Mayo Clinic licenses vaccine tech to TapImmune for all HER2/neu cancers

breast cancer
Breast cancer cells--Courtesy of National Cancer Institute

TapImmune, which focuses on infectious diseases and immuno-oncology, has chosen a tricky field, as cancer vaccines have seen limited success. But the biotech pushes on, licensing Mayo Clinic's HER2/neu vaccine technology to develop vaccines for any cancer where the HER2/neu gene is overexpressed.

Mayo Clinic initially licensed the technology to Jacksonville, FL’s TapImmune in 2012, for the development of a vaccine to treat HER2/neu breast cancer. That candidate has undergone Phase I trials, reporting positive safety and immune response data in June 2015. The company plans to bring it into Phase II trials at the beginning of 2017, it said in a statement Tuesday. While CEO Glynn Wilson said the candidate could be developed as a standalone vaccine or as part of a combination approach, he did not disclose any other cancers the company plans to target using Mayo Clinic’s platform.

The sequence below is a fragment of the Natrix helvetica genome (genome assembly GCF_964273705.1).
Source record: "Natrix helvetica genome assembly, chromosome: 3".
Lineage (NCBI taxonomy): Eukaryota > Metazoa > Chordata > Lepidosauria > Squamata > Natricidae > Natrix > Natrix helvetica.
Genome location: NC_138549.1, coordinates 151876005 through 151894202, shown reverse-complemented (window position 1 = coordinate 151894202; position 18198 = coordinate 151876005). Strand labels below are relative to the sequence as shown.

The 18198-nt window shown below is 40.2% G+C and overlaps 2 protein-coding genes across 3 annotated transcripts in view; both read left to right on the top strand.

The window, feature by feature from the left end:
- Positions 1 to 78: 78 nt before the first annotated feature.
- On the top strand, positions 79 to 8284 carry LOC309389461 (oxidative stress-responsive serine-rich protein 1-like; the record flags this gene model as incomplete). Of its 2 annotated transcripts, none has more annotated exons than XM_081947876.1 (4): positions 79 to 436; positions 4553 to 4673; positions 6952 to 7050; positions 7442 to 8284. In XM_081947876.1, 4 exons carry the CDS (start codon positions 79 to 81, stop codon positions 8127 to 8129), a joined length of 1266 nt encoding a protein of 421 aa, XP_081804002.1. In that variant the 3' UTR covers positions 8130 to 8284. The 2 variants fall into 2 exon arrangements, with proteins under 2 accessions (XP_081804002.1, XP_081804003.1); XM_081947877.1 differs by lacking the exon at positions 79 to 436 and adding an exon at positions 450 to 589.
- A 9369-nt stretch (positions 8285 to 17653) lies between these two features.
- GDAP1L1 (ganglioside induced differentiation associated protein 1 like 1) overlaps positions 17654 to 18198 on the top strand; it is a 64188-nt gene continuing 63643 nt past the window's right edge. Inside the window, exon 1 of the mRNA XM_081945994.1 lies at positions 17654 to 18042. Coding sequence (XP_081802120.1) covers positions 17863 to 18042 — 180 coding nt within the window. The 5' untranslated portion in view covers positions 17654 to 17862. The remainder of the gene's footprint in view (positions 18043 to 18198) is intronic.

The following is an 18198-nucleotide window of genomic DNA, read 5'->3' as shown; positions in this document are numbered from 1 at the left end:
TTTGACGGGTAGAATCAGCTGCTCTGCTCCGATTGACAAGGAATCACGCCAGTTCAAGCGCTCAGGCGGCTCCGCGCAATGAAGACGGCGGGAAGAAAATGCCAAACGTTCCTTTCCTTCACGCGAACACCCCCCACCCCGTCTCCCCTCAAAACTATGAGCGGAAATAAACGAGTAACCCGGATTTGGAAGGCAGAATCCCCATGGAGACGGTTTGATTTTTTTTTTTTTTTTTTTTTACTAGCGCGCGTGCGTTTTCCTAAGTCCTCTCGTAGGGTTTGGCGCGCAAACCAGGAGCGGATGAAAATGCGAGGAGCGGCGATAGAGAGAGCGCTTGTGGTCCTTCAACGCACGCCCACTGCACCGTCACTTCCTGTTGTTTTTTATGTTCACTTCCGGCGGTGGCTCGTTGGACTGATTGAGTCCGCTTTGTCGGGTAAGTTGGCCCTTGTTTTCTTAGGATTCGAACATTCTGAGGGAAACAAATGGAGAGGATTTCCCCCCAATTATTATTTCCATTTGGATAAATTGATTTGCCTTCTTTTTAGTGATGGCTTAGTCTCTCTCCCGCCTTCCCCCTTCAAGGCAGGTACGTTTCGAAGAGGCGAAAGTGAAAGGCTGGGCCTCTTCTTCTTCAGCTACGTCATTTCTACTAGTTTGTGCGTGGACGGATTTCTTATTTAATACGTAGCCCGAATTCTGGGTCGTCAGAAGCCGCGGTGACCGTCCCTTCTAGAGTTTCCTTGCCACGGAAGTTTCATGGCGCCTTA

The duo is also collaborating on a folate receptor alpha vaccine for patients with triple-negative breast cancer. These patients have no treatment options other than chemotherapy and surgery, but Wilson thinks TapImmune’s vaccine could work in 90% of women, compared to current vaccines that work in about 20% of women. TapImmune does not currently have any products on the market.

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TapImmune is working with AstraZeneca ($AZN) on a combination therapy for ovarian cancer, comprising the former’s anti-folate receptor vaccine and the latter’s anti-PD-L1 antibody, durvalumab. The treatment will enter Phase II trials this year.  Several high-profile companies, including GlaxoSmithKline ($GSK) and Merck KGaA, have developed cancer vaccines only to run into late-stage failures. But several companies hope combining their vaccines with checkpoint inhibitors like PD-L1 drugs will help realize their potential.

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